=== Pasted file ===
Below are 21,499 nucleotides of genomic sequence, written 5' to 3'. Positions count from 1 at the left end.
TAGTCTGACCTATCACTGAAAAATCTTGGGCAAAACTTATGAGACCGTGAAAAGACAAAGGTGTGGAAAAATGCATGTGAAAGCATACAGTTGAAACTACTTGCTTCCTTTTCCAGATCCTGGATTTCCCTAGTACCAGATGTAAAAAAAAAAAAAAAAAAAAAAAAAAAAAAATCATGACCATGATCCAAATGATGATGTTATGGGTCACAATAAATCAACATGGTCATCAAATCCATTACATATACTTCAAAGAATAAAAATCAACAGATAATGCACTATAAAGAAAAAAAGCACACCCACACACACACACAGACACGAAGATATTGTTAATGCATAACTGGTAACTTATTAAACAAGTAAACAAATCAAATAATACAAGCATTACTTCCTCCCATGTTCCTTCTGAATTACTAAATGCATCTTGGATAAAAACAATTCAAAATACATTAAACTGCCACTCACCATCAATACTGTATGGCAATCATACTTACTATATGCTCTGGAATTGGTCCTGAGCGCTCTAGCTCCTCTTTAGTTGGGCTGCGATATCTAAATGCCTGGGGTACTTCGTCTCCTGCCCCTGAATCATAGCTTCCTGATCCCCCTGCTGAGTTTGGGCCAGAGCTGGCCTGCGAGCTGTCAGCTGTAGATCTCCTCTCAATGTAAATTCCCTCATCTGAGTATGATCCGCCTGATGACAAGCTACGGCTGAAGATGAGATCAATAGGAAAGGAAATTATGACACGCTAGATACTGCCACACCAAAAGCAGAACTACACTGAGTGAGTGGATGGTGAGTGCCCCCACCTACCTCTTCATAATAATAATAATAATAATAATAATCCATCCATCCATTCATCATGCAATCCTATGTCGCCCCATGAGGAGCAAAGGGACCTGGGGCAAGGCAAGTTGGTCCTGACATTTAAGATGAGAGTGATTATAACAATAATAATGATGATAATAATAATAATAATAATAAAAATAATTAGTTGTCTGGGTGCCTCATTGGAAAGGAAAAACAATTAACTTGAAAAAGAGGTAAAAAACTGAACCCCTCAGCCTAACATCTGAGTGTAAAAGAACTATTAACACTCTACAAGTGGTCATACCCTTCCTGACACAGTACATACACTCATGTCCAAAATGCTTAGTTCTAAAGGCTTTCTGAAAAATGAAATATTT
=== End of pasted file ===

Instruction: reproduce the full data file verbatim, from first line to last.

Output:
Below are 21,499 nucleotides of genomic sequence, written 5' to 3'. Positions count from 1 at the left end.
TAGTCTGACCTATCACTGAAAAATCTTGGGCAAAACTTATGAGACCGTGAAAAGACAAAGGTGTGGAAAAATGCATGTGAAAGCATACAGTTGAAACTACTTGCTTCCTTTTCCAGATCCTGGATTTCCCTAGTACCAGATGTAAAAAAAAAAAAAAAAAAAAAAAAAAAAAAATCATGACCATGATCCAAATGATGATGTTATGGGTCACAATAAATCAACATGGTCATCAAATCCATTACATATACTTCAAAGAATAAAAATCAACAGATAATGCACTATAAAGAAAAAAAGCACACCCACACACACACACAGACACGAAGATATTGTTAATGCATAACTGGTAACTTATTAAACAAGTAAACAAATCAAATAATACAAGCATTACTTCCTCCCATGTTCCTTCTGAATTACTAAATGCATCTTGGATAAAAACAATTCAAAATACATTAAACTGCCACTCACCATCAATACTGTATGGCAATCATACTTACTATATGCTCTGGAATTGGTCCTGAGCGCTCTAGCTCCTCTTTAGTTGGGCTGCGATATCTAAATGCCTGGGGTACTTCGTCTCCTGCCCCTGAATCATAGCTTCCTGATCCCCCTGCTGAGTTTGGGCCAGAGCTGGCCTGCGAGCTGTCAGCTGTAGATCTCCTCTCAATGTAAATTCCCTCATCTGAGTATGATCCGCCTGATGACAAGCTACGGCTGAAGATGAGATCAATAGGAAAGGAAATTATGACACGCTAGATACTGCCACACCAAAAGCAGAACTACACTGAGTGAGTGGATGGTGAGTGCCCCCACCTACCTCTTCATAATAATAATAATAATAATAATAATCCATCCATCCATTCATCATGCAATCCTATGTCGCCCCATGAGGAGCAAAGGGACCTGGGGCAAGGCAAGTTGGTCCTGACATTTAAGATGAGAGTGATTATAACAATAATAATGATGATAATAATAATAATAATAATAAAAATAATTAGTTGTCTGGGTGCCTCATTGGAAAGGAAAAACAATTAACTTGAAAAAGAGGTAAAAAACTGAACCCCTCAGCCTAACATCTGAGTGTAAAAGAACTATTAACACTCTACAAGTGGTCATACCCTTCCTGACACAGTACATACACTCATGTCCAAAATGCTTAGTTCTAAAGGCTTTCTGAAAAATGAAATATTT